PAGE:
My friend has just had a hysterectomy. I thought she would complain about the post-op pain, the loss of her womb, the sheer inconvenience of not being allowed to lift or drive, but no: her biggest grump is that her pubic hair had to be shaved for the surgery.
It's the combination of having a love mound that looks like the skin of an old lemon, the irritation of the stubble growing back all itchy and prickly, and the shame of having it done in the first place. Herein lies the irony: we pay handsomely to have someone painfully create our bikini line with wax, razors, sugarsoap, or depilatory cream. Yet when it's done for free on the NHS, this beauty treatment becomes a humiliation. And sexy it certainly isn't.
A woman's relationship with her pubic hair is ever so complicated. It would help if we knew what it was for, but we are rarely told. When genitals are discussed in adolescent sex education classes, it's often as if they were hairless. Biological diagrams are painted pink, with not a curly-wurly in sight. We are not informed that the fur on our pubic mound is different to that on our head - far more coarse and with a short life cycle. Within six months, the follicle of a pubic hair dies and the hair falls out, which is why it can never be grown to any decent length.
If we do receive any information about the triangle between our legs, it is almost entirely negative; the multi-million-pound beauty industry encourages us to remove it for aesthetic reasons, the doctor for our well-being. Until quite recently, pubic hair was considered to be a filthy harbourer of germs; our mothers would have been routinely shaved before giving birth.
But women's pubic hair does have a purpose. It's a downy cushion for the symphysis - the sensitive place where the pubic bones meet which can be easily jolted; you can sometimes feel this meeting place when you ride a bike roughly over a bump in the road. And, despite the abhorrence we now have for it, pubic hair was originally designed as an essential element in a female's sexual attraction. It draws attention to the unremarkable-looking female genital area, making it stand out as if framed. It soaks up and concentrates scent produced by sweat, which is supposed to help lure a mate.
But what nature intended, mankind has overthrown. To be alluring, pubic hair's natural coarseness and unruly shape has to be controlled, however painfully. (In the 60s, Mary Quant famously confessed to having hers shaped into a heart and dyed green.) Its submission and absence, rather than its abundance, is what makes a woman desirable. Almost all sexualised images of women show them totally shaved, from pornography to paintings of Venus in high art.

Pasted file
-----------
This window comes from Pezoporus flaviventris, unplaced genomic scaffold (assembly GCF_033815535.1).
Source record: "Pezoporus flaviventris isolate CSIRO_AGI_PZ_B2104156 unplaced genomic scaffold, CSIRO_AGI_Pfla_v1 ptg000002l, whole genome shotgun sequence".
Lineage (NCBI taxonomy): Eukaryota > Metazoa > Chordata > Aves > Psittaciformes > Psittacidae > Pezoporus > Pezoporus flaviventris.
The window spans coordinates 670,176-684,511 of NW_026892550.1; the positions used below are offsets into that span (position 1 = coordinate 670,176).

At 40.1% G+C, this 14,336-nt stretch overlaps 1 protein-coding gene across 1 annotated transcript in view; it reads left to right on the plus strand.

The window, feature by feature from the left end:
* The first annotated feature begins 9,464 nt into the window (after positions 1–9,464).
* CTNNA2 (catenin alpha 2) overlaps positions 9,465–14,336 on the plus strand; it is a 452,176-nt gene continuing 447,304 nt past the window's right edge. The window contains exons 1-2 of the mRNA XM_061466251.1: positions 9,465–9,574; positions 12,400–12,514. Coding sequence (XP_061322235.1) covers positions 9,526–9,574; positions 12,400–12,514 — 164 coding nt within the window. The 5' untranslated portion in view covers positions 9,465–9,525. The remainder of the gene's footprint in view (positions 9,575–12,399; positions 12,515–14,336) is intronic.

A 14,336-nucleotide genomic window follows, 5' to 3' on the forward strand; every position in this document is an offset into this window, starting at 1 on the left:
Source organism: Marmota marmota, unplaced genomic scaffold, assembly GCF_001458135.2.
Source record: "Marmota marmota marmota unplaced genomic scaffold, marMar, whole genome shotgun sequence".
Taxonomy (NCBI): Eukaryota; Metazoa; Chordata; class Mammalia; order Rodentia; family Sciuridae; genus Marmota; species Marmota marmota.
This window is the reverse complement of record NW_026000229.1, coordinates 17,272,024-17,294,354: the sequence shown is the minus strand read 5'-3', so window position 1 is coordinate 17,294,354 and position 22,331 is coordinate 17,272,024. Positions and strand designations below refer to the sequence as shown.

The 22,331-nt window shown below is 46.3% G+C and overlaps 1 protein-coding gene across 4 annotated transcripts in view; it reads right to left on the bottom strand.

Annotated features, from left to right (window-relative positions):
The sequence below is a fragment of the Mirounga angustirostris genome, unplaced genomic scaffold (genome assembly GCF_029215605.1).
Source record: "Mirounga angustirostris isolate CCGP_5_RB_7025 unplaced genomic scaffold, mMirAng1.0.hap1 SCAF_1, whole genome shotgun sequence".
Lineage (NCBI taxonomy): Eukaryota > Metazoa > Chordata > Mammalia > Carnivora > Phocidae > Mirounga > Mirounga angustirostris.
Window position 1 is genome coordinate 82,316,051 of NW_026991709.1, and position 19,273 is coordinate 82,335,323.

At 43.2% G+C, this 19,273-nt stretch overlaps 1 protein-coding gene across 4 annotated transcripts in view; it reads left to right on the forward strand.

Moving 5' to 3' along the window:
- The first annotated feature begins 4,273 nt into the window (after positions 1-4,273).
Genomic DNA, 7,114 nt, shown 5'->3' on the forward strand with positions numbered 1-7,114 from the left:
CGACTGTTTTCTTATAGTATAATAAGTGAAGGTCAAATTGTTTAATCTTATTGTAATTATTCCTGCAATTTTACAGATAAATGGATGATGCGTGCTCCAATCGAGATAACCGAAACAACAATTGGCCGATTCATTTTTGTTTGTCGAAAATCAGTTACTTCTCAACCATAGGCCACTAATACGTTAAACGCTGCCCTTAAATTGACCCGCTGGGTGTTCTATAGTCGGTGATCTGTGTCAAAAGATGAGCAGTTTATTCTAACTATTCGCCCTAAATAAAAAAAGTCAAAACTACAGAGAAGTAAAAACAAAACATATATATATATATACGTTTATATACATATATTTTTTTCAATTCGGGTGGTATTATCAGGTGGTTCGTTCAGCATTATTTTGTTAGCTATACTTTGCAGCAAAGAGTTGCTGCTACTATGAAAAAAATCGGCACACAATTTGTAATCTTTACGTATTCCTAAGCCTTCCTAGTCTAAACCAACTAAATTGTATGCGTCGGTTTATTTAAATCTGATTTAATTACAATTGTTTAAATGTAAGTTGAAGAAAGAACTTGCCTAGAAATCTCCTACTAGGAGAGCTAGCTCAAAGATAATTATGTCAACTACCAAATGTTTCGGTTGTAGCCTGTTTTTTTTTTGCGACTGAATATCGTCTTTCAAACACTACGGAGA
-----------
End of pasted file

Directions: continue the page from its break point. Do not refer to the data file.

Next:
So pervasive are these images, it is said that when 19th-century critic John Ruskin first saw his new bride naked, he was horrified. He'd only ever seen women in stone or on canvas, and his wife's wiry bush both surprised and revolted him. The marriage was never consummated.
In all of these shaven images, the women seem ultra naked and therefore extremely vulnerable. Pubic hair is an obvious sign of adulthood, and its absence lends a child-like look. Even outside the realms of art, men prefer a well-shorn mons pubis. But while they will reluctantly admit to the fantasy, they refuse to acknowledge what it means. The character in Eve Ensler's Vagina Monologues, whose husband makes her shave, says, "I felt little when my hair was gone down there, and I couldn't help talking in a baby voice." It is a dangerous thought, but many, perhaps the majority of men, like their women to look like pre-pubescent girls. Such an appetite for shaving has the uncomfortable whiff of paedophilia about it.
Should we all just grow up? As Ensler points out, hair and sexual organs are inextricably linked: "You cannot love a vagina unless you love hair." While it may be a male fantasy, do women really want to look like little children? And, more disturbingly, do men really lust after us more if we are as hairless as an eight-year-old?
It may be fine for us all to have these infantile fantasies; we shouldn't be afraid of imagining almost anything. But it would be refreshing if, just sometimes, a mature growth was welcomed with something other than a grimace.
In Ben Elton's novel Inconceivable, a female patient in the fertility clinic waiting room remembers that she has forgotten to trim her pubes before the appointment, and is devastated. She wants to look her best for the obstetrician. I understand this woman completely; unruly pubes are indeed shameful. But having them shaved can be just as humiliating.